In this exceptional year, local safeguarding partners have shown resilience, creativity and adaptability in the way that they have supported vulnerable children and families during the COVID-19 pandemic. However, the analysis shows that there is an urgent need for all agencies involved in safeguarding children to address the stubborn challenges which have too often undermined the quality of child protection practice; these issues include weak information sharing and risk assessment.
When there is a lack of appropriate and timely sharing of information between agencies, the needs of and risks to children will either not be recognised or not responded to appropriately. Examples include initial risk assessments not being updated in response to new information about parental mental health concerns and alcohol and substance misuse, or information about previous convictions for sexual offences not being shared due to a lack of understanding about GDPR and data protection regulations.
This is why we’re prioritising risk assessment and decision making in our 2021 work programme, but we recognise that these stubborn challenges are complex matters that cannot be tackled by individual agencies, departments or sectors working in isolation, so coordination at all levels of the safeguarding system is vital. We will be working closely with stakeholders to see how these perennial problems might be best addressed.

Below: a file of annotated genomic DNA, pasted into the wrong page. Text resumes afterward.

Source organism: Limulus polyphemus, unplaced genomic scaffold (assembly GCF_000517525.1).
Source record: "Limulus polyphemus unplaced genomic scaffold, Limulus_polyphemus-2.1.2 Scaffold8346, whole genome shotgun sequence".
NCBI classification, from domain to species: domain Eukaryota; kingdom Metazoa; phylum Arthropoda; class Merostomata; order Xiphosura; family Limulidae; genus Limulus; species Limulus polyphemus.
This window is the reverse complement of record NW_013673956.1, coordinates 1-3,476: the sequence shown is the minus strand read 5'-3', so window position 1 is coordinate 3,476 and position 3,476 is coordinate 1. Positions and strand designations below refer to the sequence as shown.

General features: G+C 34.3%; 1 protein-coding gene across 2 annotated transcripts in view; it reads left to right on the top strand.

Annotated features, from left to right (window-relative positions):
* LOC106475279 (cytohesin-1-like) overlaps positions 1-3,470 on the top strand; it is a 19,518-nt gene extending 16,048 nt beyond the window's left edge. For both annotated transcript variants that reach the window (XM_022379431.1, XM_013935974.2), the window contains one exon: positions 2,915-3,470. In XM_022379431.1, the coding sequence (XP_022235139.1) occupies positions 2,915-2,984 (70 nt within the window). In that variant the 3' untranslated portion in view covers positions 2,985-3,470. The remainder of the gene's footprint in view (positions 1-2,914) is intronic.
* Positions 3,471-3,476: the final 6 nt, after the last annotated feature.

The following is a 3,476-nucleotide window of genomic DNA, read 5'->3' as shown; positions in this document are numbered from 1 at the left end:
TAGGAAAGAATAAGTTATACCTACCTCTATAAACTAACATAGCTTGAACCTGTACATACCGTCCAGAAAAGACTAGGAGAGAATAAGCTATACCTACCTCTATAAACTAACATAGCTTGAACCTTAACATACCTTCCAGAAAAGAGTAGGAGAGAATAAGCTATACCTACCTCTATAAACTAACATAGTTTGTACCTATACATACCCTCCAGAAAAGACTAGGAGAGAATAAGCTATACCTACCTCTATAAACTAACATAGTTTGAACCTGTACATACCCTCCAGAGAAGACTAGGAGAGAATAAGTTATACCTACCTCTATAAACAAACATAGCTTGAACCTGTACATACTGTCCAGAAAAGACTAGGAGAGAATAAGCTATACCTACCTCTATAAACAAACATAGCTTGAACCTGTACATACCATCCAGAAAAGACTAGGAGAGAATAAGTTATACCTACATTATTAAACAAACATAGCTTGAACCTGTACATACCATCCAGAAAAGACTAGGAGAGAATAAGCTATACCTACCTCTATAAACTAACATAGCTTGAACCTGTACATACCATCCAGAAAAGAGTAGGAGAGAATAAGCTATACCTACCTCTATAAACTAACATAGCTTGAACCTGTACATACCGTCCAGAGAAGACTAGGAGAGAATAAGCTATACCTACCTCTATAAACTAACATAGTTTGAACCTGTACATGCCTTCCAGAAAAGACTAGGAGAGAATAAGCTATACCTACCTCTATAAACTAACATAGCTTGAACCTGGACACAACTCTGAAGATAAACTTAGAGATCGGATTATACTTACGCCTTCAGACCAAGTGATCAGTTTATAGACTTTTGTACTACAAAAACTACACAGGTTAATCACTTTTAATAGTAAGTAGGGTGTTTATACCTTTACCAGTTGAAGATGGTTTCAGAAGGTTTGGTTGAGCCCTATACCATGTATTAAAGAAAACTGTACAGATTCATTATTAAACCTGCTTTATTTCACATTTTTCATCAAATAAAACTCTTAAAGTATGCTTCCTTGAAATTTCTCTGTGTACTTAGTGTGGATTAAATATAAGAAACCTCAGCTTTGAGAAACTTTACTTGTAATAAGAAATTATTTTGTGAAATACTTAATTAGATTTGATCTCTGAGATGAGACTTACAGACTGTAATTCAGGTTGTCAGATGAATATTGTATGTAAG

We are also working with the independent review of children’s social care to ensure that any recommendations take due account of the patterns and trends from serious safeguarding incidents. There are six key practice themes to make a difference in reducing serious harm and preventing child deaths, when abuse or neglect is a factor. These themes are not new, but they are the most urgent, and also the most difficult.
Underpinning all of them is the importance of effective leadership and culture – dimensions which too often are left unexplored in the case reviews that we see. We expect these six themes to be a focus for shared learning with safeguarding partnerships, and nationally, to improve the safeguarding system.
– Understanding what the child’s daily life is like
– Working with families where their engagement is reluctant and sporadic
– Critical thinking and challenge
– Responding to changing risk and need
– Sharing information in a timely and appropriate way
– Organisational leadership and culture for good outcomes
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